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Mutilation of Fish Ruling

There has been a bit of discussion lately on what constitutes mutilation of fish with respect to Bleeding, Gutting and Gilling for retaining the fish quality, and how it will effect a record application.
The New Zealand Sport Fishing Council would like to clarify this and states the following:-

The actual rule reads “The following situations will disqualify a catch;…………

………2. Mutilation to the fish, prior to landing or boating the catch, caused by sharks, other fish, mammals, or propellers that remove or penetrate the flesh. (Injuries caused by leader or line, scratches, old healed scars or regeneration deformities are not considered to be disqualifying injuries.) Any mutilation on the fish must be shown in a photograph and fully explained in a separate report accompanying the record application.”

Therefore, the IGFA and the NZSFC do not consider gutting or bleeding a fish (there are many techniques) an act of mutilation that would disqualify the fish from a record eligibility, as none of these procedures could conceivably be done “prior to landing or boating the catch”.  Removing the blood and/or organs from a fish would only decrease the overall weight and therefore would not give an advantage at the time of weighing.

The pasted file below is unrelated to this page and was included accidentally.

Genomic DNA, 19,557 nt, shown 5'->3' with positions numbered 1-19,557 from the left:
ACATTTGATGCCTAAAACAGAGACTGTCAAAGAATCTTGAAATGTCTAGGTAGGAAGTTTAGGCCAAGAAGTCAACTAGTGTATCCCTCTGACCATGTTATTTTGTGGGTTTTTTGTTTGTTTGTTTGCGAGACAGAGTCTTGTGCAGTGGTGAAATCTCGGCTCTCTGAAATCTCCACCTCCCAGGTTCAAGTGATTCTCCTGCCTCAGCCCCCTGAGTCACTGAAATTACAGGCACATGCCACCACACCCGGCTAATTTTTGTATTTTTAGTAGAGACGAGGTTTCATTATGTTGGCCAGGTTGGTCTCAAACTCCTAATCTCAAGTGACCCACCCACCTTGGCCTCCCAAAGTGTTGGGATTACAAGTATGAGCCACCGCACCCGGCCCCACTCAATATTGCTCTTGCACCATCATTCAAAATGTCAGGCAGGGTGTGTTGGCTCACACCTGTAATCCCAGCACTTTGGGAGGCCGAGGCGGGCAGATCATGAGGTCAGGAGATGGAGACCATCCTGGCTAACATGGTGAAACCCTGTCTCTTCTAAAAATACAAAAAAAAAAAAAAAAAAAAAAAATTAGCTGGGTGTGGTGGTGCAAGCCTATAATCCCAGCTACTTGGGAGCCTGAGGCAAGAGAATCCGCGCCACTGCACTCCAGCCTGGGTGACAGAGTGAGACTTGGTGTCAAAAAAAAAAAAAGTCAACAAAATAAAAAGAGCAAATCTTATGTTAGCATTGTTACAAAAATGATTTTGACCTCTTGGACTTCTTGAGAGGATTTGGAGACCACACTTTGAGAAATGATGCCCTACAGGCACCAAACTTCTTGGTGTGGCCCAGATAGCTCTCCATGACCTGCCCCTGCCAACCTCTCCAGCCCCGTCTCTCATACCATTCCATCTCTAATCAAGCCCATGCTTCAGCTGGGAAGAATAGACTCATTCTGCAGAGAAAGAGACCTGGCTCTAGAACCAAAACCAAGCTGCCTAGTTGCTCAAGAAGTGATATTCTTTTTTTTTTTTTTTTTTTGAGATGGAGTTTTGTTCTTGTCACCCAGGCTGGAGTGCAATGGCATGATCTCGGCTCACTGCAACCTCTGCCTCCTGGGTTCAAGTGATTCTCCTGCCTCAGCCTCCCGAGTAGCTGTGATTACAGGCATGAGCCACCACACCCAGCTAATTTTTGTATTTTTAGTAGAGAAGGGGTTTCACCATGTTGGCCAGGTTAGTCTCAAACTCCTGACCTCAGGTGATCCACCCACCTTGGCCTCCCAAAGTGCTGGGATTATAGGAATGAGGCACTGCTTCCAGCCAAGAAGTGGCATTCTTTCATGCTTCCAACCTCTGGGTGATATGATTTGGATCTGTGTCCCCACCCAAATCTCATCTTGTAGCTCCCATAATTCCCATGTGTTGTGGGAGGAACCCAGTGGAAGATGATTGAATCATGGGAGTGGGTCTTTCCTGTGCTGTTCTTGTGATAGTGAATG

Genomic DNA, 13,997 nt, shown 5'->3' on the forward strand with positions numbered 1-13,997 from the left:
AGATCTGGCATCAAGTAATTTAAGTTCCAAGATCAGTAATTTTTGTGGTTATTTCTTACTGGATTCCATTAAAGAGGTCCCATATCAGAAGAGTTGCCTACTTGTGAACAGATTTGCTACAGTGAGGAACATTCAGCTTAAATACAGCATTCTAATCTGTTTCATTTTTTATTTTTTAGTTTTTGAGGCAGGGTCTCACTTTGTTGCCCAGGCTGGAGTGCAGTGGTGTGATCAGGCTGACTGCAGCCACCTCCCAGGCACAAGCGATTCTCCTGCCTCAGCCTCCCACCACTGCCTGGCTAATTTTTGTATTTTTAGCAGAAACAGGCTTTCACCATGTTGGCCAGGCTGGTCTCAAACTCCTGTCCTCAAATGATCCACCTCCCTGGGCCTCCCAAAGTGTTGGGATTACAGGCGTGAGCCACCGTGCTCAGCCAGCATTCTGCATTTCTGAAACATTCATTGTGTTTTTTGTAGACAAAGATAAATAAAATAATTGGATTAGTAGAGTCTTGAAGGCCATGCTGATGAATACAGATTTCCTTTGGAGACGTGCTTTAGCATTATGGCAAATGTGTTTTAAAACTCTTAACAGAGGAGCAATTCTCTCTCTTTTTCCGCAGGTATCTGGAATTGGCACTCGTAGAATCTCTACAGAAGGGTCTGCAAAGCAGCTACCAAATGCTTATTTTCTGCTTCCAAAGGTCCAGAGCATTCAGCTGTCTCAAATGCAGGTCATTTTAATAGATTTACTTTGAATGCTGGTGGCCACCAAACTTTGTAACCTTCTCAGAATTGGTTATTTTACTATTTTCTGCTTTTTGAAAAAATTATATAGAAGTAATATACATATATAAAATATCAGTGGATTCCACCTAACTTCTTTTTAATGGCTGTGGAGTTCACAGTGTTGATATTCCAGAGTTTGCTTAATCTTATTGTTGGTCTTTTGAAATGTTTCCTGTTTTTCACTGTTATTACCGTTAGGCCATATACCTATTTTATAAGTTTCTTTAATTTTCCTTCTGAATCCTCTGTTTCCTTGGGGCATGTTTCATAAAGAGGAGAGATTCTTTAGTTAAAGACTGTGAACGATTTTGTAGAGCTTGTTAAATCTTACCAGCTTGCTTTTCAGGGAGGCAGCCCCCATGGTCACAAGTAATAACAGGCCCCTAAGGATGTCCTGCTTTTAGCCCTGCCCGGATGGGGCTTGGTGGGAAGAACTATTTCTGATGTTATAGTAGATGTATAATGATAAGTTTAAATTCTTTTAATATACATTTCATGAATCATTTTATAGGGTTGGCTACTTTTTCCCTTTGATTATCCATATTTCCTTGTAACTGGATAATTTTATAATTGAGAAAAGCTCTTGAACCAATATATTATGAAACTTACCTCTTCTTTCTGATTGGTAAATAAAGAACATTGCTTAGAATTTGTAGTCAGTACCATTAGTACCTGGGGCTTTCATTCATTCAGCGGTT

With regard to mutilation; IGFA and NZSFC are only concerned with what happens during the fight.  For example, should the fish be attacked by a shark, or struck with a propeller during the fight, it’s fighting ability has been compromised and therefore the IGFA and NZSFC would not consider it for a world record.
To clarify, line chaffing, gaff damage and old wounds or scars are not considered as mutilation, and once the fish has been landed it is perfectly acceptable to bleed or gut the fish – just make sure your catch is big enough to withstand the weightloss and still be a record.